Chinese Spy Balloons

May 2023

A U-2 pilot with the Chinese spy balloon as it flys over the central U.S., Feburary 3, 2023. (via DVIDS)

With the incident of the Chinese spy balloon that flew from Alaska through the continental U.S., from January 28 to February 4, greater amounts of attention has been paid to China’s high-altitude inventory. These low-cost systems allow the PLA to conduct precision surveillance on static facilities and slow-moving targets such as military bases, radar installations, and naval formations. They gather intelligence primarily from SIGINT, electronic signals, from weapons systems as well as communications between personnel. Chinese high-altitude balloons pose a threat to national security as left unchecked, they would be able to gather vital intelligence on vital strategic U.S. assets, such as the ICBM bases in the Midwest. The April 2023 Pentagon leaks revealed that U.S. intelligence agencies had known of up to four other Chinese spy balloons, two which flew over the continental U.S. in previous years, one which flew over a U.S. carrier strike group, and another which fell into the South China Sea. These classified documents also contained more information about the capabilities of these balloons, including synthetic aperture radar, which could generate a 3-dimensional map of terrain without using any optical sensors, as well as the ability to generate upwards of 10,000 watts using its solar panels, allowing to operate an extensive amount of surveillance equipment. Although these aircraft do not pose any kinetic threat, they can gather intelligence and serve as spotters for Chinese missile strikes on the continental U.S. or in the Indo-Pacific.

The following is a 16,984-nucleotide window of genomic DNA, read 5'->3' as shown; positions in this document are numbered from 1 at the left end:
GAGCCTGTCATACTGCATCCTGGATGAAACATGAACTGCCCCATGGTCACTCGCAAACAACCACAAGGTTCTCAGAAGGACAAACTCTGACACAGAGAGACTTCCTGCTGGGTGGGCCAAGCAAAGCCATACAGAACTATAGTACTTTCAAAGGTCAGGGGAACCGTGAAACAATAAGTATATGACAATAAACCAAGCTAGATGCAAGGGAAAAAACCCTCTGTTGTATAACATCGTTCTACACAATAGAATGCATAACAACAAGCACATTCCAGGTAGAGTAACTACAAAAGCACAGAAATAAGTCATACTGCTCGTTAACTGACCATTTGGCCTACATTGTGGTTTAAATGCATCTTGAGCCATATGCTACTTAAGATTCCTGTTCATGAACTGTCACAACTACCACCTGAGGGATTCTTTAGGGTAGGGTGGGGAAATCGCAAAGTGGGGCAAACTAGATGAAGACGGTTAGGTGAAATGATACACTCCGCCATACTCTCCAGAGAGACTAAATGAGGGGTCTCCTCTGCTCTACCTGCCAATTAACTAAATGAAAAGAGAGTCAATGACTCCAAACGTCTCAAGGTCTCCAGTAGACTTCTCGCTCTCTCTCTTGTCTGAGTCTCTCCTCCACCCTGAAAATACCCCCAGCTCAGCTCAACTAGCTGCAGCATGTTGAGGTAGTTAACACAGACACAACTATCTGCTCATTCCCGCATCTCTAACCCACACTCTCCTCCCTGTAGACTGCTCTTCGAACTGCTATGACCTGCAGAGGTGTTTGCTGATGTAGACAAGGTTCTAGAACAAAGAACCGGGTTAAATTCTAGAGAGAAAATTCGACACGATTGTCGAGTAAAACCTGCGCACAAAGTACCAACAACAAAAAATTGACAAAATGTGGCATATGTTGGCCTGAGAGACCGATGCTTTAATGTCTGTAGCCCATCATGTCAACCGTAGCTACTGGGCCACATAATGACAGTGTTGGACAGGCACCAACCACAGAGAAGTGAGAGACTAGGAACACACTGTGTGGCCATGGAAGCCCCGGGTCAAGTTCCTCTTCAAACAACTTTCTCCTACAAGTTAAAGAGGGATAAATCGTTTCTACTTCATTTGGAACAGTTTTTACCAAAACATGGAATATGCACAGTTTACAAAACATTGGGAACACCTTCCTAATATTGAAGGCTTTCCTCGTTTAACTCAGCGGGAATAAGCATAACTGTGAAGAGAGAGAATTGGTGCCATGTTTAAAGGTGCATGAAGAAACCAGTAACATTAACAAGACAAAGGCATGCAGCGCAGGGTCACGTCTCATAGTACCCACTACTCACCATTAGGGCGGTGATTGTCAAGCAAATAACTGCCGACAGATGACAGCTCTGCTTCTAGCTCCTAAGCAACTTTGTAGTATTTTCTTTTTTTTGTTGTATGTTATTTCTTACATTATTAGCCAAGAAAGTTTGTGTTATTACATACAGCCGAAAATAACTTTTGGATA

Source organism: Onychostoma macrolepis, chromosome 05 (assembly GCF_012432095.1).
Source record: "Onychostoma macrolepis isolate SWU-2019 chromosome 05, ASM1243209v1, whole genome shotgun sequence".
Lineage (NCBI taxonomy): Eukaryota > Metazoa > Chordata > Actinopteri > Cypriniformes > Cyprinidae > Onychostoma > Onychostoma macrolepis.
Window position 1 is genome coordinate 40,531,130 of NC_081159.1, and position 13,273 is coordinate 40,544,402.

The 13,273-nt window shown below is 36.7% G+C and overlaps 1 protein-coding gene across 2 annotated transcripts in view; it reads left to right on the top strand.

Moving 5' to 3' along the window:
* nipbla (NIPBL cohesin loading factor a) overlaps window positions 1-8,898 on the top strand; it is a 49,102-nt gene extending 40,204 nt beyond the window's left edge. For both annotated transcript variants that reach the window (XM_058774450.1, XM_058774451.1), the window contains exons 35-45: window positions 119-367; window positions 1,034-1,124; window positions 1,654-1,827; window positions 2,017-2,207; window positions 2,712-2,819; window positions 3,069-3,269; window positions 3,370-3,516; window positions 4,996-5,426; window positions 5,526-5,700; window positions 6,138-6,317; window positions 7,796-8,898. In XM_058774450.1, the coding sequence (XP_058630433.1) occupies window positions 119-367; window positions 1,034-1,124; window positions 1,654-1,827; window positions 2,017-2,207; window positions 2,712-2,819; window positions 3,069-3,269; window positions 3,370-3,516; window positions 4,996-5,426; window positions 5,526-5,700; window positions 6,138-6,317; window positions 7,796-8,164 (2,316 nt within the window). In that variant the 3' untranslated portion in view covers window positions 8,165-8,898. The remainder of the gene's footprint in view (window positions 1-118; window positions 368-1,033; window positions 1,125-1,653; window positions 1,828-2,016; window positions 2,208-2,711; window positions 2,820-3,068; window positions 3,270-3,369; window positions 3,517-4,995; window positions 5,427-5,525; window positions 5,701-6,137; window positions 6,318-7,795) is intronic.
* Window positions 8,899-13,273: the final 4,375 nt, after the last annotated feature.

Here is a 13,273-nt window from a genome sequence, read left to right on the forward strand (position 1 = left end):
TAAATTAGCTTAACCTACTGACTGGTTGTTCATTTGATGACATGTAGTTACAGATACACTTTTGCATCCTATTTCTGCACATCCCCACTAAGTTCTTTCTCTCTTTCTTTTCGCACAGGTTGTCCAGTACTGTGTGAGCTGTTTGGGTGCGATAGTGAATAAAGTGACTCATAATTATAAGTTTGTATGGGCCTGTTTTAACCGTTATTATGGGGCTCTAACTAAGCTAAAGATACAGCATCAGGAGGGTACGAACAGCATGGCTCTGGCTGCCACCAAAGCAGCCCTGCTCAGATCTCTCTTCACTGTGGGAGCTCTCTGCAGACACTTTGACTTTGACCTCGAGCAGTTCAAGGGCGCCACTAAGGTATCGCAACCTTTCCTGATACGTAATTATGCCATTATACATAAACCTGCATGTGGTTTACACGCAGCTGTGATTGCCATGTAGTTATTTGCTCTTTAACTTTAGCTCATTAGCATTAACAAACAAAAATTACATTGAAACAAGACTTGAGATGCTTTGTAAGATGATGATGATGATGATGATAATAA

Missile Threat and Proliferation